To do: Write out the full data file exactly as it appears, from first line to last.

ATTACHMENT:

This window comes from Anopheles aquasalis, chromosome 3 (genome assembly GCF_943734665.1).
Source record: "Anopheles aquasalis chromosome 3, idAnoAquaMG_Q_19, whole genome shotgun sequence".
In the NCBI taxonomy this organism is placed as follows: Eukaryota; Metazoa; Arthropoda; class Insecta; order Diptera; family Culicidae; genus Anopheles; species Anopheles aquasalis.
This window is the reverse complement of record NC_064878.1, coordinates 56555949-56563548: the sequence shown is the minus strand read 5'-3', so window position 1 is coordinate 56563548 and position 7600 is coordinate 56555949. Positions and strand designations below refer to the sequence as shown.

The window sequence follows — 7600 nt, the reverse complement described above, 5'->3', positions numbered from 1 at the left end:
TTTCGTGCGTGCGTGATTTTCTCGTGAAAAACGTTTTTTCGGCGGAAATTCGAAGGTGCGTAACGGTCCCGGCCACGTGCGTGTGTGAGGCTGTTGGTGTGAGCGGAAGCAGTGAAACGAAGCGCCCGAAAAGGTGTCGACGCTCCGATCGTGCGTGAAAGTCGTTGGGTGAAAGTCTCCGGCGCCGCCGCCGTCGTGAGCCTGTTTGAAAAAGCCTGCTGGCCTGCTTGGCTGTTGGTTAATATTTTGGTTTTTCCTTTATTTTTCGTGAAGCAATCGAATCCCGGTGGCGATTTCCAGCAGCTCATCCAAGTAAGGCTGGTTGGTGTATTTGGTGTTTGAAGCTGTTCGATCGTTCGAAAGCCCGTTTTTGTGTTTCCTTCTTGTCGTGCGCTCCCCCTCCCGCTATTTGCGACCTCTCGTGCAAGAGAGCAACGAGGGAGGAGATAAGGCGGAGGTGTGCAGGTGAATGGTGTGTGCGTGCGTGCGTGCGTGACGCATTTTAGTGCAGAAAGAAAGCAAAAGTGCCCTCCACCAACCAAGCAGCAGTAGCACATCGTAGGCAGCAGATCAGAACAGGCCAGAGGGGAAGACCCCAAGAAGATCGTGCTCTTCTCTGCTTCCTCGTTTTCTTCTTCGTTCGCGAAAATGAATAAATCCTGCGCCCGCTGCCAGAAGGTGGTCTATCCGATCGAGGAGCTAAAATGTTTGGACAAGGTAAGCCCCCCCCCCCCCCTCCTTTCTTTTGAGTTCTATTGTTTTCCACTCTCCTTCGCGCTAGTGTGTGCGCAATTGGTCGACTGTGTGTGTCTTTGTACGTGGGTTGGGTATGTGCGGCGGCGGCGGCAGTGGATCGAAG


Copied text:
This window comes from Anopheles aquasalis, chromosome 3 (genome assembly GCF_943734665.1).
Source record: "Anopheles aquasalis chromosome 3, idAnoAquaMG_Q_19, whole genome shotgun sequence".
In the NCBI taxonomy this organism is placed as follows: Eukaryota; Metazoa; Arthropoda; class Insecta; order Diptera; family Culicidae; genus Anopheles; species Anopheles aquasalis.
This window is the reverse complement of record NC_064878.1, coordinates 56555949-56563548: the sequence shown is the minus strand read 5'-3', so window position 1 is coordinate 56563548 and position 7600 is coordinate 56555949. Positions and strand designations below refer to the sequence as shown.

The window sequence follows — 7600 nt, the reverse complement described above, 5'->3', positions numbered from 1 at the left end:
TTTCGTGCGTGCGTGATTTTCTCGTGAAAAACGTTTTTTCGGCGGAAATTCGAAGGTGCGTAACGGTCCCGGCCACGTGCGTGTGTGAGGCTGTTGGTGTGAGCGGAAGCAGTGAAACGAAGCGCCCGAAAAGGTGTCGACGCTCCGATCGTGCGTGAAAGTCGTTGGGTGAAAGTCTCCGGCGCCGCCGCCGTCGTGAGCCTGTTTGAAAAAGCCTGCTGGCCTGCTTGGCTGTTGGTTAATATTTTGGTTTTTCCTTTATTTTTCGTGAAGCAATCGAATCCCGGTGGCGATTTCCAGCAGCTCATCCAAGTAAGGCTGGTTGGTGTATTTGGTGTTTGAAGCTGTTCGATCGTTCGAAAGCCCGTTTTTGTGTTTCCTTCTTGTCGTGCGCTCCCCCTCCCGCTATTTGCGACCTCTCGTGCAAGAGAGCAACGAGGGAGGAGATAAGGCGGAGGTGTGCAGGTGAATGGTGTGTGCGTGCGTGCGTGCGTGACGCATTTTAGTGCAGAAAGAAAGCAAAAGTGCCCTCCACCAACCAAGCAGCAGTAGCACATCGTAGGCAGCAGATCAGAACAGGCCAGAGGGGAAGACCCCAAGAAGATCGTGCTCTTCTCTGCTTCCTCGTTTTCTTCTTCGTTCGCGAAAATGAATAAATCCTGCGCCCGCTGCCAGAAGGTGGTCTATCCGATCGAGGAGCTAAAATGTTTGGACAAGGTAAGCCCCCCCCCCCCCCTCCTTTCTTTTGAGTTCTATTGTTTTCCACTCTCCTTCGCGCTAGTGTGTGCGCAATTGGTCGACTGTGTGTGTCTTTGTACGTGGGTTGGGTATGTGCGGCGGCGGCGGCAGTGGATCGAAG